DETROIT -- Automotive interiors giant Lear Corp. said today that production cuts in North America will trim its earnings and sales for the year.
In a statement released before stock market trading, Lear said the cuts would mean a $60 million to $66 million reduction in operating earnings for 2006. The company previously expected operating earnings of $400 million to $440 million.
Lear also said it expected $300 million less in revenue this year.
Lear's two largest customers, General Motors and Ford Motor Co., both have announced broad fourth-quarter cutbacks in North American production. GM accounted for 28 percent of Lear's 2005 revenue and Ford 25 percent.
"We know our customers and our shareholders expect us to operate as efficiently as we can, and we are proactively looking at every aspect of our business for further improvement," Lear CEO Robert Rossiter said in a statement. "While we remain positive about the longer term outlook, we are taking additional steps now to ensure that we remain financially strong and even more competitive in the long run."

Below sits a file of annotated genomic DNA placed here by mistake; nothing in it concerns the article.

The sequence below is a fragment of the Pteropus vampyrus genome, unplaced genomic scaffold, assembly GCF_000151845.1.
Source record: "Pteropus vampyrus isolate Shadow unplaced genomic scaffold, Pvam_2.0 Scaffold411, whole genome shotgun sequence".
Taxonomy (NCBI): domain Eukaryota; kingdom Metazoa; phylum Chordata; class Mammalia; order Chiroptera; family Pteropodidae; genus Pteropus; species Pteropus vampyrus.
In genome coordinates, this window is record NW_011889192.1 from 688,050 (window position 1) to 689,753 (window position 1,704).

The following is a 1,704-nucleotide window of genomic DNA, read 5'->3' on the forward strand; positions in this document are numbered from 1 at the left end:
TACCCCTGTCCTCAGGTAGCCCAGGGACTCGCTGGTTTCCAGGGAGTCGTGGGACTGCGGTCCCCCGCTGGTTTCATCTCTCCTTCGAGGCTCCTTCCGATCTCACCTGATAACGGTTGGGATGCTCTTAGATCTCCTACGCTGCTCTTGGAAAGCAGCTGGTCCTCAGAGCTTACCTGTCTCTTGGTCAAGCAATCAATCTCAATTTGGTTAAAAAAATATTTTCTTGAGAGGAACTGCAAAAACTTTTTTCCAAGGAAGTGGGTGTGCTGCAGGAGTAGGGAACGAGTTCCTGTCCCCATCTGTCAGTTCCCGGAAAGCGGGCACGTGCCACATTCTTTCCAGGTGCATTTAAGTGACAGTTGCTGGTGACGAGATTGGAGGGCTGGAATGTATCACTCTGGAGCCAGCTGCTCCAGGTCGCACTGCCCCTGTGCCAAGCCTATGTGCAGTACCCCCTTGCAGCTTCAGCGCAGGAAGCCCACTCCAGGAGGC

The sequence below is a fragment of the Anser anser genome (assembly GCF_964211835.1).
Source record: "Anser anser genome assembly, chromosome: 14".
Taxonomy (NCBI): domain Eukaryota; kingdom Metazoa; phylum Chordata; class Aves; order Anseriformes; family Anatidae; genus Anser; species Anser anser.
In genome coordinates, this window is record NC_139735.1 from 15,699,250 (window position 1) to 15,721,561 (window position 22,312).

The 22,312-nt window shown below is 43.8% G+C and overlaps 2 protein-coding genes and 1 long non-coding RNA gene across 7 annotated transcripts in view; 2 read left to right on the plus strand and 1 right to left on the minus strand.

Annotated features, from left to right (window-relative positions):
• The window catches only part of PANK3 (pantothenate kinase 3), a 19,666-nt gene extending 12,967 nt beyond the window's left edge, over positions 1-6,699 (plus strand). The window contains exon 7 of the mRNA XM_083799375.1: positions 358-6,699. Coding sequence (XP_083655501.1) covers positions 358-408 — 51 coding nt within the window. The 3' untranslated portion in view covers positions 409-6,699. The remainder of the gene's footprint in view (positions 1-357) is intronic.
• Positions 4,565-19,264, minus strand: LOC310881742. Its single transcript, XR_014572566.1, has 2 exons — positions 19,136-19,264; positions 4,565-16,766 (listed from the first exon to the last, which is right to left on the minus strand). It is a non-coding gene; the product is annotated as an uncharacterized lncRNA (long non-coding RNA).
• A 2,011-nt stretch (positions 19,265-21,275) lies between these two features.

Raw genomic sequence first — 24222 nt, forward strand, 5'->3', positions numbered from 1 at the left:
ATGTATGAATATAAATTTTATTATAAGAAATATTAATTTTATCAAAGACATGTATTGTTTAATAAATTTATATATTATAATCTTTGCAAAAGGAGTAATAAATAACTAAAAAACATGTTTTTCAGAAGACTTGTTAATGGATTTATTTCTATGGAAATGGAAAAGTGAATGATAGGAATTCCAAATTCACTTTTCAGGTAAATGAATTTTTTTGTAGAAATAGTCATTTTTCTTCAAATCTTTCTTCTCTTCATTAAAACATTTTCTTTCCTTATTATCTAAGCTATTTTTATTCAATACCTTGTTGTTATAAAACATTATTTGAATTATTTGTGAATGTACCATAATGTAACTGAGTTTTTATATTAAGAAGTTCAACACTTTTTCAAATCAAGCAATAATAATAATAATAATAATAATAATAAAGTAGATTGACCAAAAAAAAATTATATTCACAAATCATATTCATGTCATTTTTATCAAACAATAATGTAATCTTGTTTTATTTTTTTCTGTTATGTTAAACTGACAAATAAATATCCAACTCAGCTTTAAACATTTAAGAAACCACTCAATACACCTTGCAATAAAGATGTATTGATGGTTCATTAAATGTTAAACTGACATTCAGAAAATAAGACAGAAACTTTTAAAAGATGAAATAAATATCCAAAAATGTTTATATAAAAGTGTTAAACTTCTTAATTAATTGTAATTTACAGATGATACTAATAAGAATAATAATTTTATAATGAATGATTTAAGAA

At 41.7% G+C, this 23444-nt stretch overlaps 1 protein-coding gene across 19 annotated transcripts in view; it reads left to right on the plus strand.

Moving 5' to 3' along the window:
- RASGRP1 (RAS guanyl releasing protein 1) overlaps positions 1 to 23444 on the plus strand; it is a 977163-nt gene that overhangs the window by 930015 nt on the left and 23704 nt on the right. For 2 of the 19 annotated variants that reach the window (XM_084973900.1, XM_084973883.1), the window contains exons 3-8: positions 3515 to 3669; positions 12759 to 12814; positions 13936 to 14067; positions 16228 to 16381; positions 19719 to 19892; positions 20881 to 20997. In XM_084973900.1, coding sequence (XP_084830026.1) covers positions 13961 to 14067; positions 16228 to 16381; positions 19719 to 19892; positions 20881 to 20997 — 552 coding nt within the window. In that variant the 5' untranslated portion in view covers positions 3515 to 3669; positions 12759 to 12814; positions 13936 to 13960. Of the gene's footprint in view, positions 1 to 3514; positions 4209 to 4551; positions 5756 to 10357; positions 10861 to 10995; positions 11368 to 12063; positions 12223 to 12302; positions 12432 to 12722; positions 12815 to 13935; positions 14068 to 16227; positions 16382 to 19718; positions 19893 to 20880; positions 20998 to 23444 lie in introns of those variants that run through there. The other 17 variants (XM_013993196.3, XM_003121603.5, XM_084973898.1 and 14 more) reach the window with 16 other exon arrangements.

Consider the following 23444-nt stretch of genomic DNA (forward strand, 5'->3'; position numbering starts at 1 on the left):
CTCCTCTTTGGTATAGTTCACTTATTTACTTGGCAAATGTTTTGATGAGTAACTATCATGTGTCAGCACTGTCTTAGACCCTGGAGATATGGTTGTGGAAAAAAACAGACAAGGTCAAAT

The company said the production cuts will hurt the third and fourth quarters and each of its business segments.
Lear lost $1.38 billion in 2005, about $1 billion of which was for nonrecurring charges and asset reductions. It returned to profitability this year with net income of $29.4 million over the first two quarters.
Lear, of suburban Detroit, ranks No. 7 on the Automotive News list of the top 100 global suppliers, with original-equipment automotive parts sales of $17.09 billion in 2005.
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